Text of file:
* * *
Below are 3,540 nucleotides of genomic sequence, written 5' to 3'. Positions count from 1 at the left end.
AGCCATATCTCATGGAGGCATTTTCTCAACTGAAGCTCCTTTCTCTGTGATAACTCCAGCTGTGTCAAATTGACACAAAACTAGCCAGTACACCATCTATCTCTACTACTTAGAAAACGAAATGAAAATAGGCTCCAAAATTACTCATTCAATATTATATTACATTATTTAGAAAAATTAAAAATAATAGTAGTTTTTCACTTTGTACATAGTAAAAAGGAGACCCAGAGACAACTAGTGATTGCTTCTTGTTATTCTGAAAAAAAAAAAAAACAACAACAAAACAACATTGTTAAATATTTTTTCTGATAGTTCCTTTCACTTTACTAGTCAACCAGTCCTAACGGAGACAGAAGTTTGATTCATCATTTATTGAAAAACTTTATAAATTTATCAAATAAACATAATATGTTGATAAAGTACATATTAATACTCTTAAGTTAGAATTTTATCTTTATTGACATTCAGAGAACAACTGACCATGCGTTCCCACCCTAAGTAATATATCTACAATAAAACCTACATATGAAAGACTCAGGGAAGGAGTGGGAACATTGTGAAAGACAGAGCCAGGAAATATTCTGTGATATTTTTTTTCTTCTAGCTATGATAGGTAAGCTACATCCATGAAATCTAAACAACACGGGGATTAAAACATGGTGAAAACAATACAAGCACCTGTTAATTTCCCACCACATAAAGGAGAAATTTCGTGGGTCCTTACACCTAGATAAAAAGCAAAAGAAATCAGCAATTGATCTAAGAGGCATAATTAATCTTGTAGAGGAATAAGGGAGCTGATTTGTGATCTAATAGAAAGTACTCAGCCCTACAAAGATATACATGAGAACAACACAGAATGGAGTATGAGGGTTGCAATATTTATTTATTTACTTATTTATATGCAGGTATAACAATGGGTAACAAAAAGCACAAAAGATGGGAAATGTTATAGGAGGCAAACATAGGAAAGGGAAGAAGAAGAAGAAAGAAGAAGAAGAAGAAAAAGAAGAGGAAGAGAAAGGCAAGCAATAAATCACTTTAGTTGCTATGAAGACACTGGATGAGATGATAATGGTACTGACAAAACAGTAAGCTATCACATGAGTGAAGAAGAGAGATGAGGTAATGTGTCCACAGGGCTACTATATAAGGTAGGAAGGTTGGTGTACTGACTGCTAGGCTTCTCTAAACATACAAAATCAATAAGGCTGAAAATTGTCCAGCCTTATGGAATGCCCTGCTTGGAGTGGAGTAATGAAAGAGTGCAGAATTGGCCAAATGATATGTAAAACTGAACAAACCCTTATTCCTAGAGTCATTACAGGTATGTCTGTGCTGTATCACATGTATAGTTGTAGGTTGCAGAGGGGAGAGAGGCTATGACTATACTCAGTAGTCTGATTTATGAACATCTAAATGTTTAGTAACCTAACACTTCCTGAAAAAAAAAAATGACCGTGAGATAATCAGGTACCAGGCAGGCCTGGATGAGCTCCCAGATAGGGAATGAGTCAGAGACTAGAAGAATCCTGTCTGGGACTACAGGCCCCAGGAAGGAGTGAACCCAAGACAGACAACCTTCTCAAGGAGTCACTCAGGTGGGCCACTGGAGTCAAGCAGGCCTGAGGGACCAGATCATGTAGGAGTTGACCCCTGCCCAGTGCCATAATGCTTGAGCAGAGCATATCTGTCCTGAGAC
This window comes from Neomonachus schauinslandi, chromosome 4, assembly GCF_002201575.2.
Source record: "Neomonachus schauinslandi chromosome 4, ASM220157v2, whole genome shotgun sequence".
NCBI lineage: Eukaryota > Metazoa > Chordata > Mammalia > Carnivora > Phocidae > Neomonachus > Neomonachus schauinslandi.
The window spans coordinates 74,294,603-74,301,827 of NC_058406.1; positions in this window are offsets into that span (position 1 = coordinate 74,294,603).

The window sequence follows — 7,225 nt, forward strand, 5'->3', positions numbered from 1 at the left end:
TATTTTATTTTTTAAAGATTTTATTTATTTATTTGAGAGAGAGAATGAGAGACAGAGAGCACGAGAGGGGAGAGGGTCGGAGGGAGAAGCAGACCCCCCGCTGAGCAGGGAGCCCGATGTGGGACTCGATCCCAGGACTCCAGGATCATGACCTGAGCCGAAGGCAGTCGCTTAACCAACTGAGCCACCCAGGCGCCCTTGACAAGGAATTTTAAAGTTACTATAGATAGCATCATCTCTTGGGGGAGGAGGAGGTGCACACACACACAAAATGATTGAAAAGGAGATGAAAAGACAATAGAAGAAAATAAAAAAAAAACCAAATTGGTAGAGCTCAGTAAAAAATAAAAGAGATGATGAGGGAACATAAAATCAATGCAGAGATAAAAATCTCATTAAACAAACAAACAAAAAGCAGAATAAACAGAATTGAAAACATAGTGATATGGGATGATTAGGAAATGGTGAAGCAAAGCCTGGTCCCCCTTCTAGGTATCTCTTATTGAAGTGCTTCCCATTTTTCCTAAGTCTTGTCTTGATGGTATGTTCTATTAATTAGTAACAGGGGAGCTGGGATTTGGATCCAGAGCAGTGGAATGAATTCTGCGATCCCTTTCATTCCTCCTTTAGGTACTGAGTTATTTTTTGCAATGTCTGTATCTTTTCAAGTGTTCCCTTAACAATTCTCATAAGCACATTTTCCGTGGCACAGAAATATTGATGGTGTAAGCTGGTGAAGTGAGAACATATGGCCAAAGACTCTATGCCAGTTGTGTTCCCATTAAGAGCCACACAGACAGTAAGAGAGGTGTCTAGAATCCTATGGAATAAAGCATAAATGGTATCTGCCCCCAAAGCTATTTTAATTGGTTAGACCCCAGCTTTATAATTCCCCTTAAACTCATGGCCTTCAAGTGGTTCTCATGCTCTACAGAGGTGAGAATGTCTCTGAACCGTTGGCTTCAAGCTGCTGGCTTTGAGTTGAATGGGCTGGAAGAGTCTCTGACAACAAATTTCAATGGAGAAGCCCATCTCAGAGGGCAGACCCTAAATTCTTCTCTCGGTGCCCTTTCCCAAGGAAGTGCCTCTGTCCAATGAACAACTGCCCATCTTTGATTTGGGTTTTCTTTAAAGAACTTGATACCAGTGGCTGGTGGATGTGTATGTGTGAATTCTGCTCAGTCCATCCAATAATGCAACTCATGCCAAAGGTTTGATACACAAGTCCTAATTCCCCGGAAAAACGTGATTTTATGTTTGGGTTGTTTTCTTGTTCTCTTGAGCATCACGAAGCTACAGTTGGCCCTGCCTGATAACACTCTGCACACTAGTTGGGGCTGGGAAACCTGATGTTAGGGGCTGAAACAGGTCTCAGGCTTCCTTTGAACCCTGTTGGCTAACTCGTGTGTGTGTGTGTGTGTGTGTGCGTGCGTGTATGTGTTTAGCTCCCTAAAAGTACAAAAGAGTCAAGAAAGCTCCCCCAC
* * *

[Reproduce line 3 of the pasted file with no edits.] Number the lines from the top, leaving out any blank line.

This window comes from Neomonachus schauinslandi, chromosome 4, assembly GCF_002201575.2.